After an initial inspection of the files on Pius XII, the researchers quickly realized that their evaluation of the collection should focus primarily on the history of the persecuted. By bringing together documents from various archives and presenting the life stories of Jewish people in a digital edition, the researchers are opening up new perspectives on this period. Of many victims, little more than their names and a few biographical details were known; now they again have their say.

The analysis of individual fates is also expected to provide insight into how the Catholic Church reacted to the requests for help. What options did the Church have when it came to taking a stand against anti-Semitism and the persecution of the Jews? Under which circumstances and for what reasons were these options exercised? The collection includes the petitioners' handwritten letters and autobiographical sketches, which are, in many cases, the last written testimonies of victims who were murdered shortly thereafter. In addition, the sources also include the responses of Church representatives.

Research results for the general public

This research will continue to  receive media coverage that will raise public awareness of the Shoah and promote the critique of anti-Semitism. In documentaries, articles, videos and innovative digital formats the results of the project will regularly be communicated, thus providing insight into the team's work in the Vatican Archives and in Münster. As the petitioners came from different countries in Europe - including Germany, Poland, Italy and France - this is done in an international framework.

Additional teaching materials, for example on specific groups of cases, enable biographical learning that respects the individuality of the persecuted and concretises the unimaginability of the Holocaust. Furthermore, the project will become a living experience in the educational institutions thanks to specific course components on relevant subjects, the organisation of student projects and teacher training courses. Exhibitions and workshops are planned to cover the field of political education. Through both lectures and excursions, university students, as disseminators of the culture of remembrance in schools, academia and the public sphere, will also be taught how to deal with the Vatican documents responsibly using appropriate forms of commemoration.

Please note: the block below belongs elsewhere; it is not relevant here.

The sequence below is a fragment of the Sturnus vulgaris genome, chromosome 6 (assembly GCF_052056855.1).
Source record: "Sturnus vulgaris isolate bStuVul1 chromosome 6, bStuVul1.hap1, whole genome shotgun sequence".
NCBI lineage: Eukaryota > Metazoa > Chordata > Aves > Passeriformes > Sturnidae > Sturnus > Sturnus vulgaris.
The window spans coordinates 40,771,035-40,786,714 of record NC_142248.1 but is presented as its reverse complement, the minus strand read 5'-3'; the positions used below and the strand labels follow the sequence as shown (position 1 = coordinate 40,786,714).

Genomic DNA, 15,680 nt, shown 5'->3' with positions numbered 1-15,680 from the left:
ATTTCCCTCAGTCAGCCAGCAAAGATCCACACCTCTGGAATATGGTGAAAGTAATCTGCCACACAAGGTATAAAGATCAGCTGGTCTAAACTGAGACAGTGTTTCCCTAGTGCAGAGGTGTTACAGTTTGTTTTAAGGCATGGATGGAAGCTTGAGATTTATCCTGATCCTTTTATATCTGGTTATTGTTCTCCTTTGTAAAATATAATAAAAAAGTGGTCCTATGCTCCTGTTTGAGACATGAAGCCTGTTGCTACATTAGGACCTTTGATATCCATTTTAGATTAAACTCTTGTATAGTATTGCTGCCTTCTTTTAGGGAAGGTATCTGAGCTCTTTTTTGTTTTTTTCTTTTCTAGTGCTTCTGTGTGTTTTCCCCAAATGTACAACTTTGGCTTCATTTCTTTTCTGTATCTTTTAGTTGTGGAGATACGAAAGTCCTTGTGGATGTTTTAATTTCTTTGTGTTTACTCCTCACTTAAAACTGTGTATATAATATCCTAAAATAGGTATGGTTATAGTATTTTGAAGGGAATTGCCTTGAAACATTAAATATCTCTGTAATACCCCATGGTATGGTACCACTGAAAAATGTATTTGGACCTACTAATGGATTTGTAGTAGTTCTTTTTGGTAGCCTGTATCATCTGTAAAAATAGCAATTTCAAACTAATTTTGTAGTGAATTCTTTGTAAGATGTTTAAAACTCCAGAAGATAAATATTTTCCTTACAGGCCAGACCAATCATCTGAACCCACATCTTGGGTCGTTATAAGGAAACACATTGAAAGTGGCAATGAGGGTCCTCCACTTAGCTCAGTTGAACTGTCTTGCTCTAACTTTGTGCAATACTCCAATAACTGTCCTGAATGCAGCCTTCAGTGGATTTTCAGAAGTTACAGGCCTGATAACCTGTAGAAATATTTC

The Funding Bodies

The "Asking the Pope for Help" project is jointly funded by the EVZ Foundation, the German Federal Foreign Office and Bayer AG. The mission of the Foundation  "Remembrance, Responsibility and Future" (EVZ) is to keep alive the memory of the iniquity of the National Socialist persecution, to accept responsibility for it in the present and to actively shape the future. The primary purpose behind the establishment of the EVZ Foundation in 2000 was the payment of humanitarian compensation to the forced laborers of the National Socialist regime – a turning point in the German process of coming to terms with the past. Today, with its fields of activity EDUCATION and ACTION, the EVZ Foundation funds projects that support survivors of National Socialist persecution, promote intercultural understanding and contribute to the strengthening of human rights.

The non-profit Alfried Krupp von Bohlen und Halbach Foundation has been supporting people and projects in art and culture, education, research, health and sport since 1968 and has so far committed 680 million euros to this purpose. As the largest shareholder of ThyssenKrupp AG, the Foundation uses the income it receives exclusively for the benefit of the public and pursues the goal of stimulating new development. With its work, the Krupp Foundation provides impetus for the development of research and academic teaching, in its efforts to contribute to international understanding and to improve the education of the younger generations.